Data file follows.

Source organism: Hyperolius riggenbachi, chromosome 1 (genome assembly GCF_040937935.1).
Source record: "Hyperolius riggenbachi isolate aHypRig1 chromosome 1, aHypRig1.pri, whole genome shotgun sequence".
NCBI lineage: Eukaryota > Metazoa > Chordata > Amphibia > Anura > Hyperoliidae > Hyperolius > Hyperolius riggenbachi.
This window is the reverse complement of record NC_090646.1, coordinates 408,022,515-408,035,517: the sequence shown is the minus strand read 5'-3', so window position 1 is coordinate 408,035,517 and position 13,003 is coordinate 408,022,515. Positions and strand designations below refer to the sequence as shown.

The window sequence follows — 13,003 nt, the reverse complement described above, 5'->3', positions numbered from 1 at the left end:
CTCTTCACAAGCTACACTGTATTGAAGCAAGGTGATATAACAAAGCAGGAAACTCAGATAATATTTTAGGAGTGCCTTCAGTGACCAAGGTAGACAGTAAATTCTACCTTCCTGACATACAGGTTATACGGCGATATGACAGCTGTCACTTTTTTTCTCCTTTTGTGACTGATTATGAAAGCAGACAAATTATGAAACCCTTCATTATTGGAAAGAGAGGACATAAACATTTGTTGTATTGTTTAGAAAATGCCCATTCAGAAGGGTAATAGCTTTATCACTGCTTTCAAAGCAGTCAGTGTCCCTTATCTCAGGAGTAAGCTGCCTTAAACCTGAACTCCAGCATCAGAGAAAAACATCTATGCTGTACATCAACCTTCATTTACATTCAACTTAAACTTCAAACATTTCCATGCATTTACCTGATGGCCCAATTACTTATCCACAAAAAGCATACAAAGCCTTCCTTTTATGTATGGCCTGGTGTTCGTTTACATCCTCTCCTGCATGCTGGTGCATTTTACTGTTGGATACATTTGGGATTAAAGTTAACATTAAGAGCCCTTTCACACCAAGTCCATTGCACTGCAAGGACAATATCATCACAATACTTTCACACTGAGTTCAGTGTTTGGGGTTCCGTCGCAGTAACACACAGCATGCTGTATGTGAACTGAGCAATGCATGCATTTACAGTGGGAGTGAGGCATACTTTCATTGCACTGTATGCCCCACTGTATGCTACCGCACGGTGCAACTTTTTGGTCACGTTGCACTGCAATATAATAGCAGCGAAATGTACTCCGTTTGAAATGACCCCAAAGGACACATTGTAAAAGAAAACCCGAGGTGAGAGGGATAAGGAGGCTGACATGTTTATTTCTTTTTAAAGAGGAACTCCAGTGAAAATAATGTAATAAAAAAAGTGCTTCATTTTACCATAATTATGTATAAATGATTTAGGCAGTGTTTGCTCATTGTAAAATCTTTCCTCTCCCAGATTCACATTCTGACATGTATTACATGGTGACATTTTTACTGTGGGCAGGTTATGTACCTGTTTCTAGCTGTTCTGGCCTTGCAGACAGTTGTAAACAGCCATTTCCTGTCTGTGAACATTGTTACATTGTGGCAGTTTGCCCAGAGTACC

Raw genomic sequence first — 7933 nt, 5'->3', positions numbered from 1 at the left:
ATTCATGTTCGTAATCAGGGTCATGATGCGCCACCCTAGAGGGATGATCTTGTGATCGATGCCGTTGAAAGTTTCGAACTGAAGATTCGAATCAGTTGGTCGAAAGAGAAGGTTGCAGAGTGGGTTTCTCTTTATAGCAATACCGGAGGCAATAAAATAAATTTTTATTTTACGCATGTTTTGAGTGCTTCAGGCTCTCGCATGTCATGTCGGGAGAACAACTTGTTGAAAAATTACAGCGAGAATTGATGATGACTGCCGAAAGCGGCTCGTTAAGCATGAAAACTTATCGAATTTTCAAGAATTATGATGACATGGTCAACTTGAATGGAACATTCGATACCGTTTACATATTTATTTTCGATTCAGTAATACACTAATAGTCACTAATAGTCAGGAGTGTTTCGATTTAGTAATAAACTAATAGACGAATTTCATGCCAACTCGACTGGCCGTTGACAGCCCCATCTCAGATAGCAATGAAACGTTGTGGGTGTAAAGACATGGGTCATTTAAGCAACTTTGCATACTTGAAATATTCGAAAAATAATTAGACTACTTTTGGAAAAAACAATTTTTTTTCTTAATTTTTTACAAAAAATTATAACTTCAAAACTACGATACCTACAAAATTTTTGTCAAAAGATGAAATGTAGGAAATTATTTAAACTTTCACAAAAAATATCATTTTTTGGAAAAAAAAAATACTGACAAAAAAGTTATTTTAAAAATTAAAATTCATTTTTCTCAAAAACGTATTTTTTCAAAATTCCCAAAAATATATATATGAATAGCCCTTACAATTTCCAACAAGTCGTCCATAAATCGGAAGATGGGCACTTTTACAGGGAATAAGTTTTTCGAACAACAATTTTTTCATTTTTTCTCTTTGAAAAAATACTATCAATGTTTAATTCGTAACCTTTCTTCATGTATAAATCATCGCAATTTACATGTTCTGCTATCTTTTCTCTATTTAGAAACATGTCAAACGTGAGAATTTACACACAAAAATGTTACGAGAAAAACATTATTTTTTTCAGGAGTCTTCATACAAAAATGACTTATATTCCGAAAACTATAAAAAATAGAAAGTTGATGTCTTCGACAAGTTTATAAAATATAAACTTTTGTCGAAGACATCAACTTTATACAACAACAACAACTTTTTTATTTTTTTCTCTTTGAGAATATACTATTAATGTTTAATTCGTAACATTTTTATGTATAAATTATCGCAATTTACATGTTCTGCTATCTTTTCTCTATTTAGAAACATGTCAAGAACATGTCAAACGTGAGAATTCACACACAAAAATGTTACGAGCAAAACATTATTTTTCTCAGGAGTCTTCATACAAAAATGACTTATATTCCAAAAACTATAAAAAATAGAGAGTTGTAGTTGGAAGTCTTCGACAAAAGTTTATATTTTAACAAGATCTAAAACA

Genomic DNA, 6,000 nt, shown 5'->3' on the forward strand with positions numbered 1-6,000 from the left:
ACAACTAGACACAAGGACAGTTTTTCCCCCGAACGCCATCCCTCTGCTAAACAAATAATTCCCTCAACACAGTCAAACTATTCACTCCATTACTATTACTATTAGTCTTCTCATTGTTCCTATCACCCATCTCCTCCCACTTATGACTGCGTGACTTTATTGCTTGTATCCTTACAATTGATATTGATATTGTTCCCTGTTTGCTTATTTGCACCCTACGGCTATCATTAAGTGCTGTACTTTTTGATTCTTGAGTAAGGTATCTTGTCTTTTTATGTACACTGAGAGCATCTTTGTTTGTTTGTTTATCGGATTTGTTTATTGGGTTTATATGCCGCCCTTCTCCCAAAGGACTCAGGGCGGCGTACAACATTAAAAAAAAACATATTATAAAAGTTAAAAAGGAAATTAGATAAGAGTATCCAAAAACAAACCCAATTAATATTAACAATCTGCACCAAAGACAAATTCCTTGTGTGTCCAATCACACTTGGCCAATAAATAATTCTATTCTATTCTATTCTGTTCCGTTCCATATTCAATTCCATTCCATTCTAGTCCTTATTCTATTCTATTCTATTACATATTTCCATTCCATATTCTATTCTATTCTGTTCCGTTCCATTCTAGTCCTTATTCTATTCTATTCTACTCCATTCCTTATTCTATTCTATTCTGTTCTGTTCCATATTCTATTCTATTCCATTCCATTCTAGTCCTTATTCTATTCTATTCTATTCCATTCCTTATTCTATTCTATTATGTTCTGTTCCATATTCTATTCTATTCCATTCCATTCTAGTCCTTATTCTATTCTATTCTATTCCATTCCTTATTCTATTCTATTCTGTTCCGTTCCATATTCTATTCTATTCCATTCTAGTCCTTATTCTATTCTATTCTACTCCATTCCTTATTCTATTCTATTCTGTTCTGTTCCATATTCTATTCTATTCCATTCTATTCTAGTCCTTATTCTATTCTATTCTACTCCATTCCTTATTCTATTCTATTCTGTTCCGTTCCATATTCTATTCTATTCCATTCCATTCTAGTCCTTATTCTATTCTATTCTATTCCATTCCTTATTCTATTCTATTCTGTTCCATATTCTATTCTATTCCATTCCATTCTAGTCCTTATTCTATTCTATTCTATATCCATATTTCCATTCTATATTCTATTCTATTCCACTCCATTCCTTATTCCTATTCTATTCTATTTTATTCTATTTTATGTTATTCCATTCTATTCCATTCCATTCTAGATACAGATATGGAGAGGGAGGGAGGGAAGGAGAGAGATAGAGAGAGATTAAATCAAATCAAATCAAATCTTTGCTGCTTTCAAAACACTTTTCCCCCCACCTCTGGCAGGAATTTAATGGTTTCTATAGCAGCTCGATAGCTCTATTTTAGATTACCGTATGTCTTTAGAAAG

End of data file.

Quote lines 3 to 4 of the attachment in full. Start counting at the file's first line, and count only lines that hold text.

NCBI lineage: Eukaryota > Metazoa > Chordata > Amphibia > Anura > Hyperoliidae > Hyperolius > Hyperolius riggenbachi.
This window is the reverse complement of record NC_090646.1, coordinates 408,022,515-408,035,517: the sequence shown is the minus strand read 5'-3', so window position 1 is coordinate 408,035,517 and position 13,003 is coordinate 408,022,515. Positions and strand designations below refer to the sequence as shown.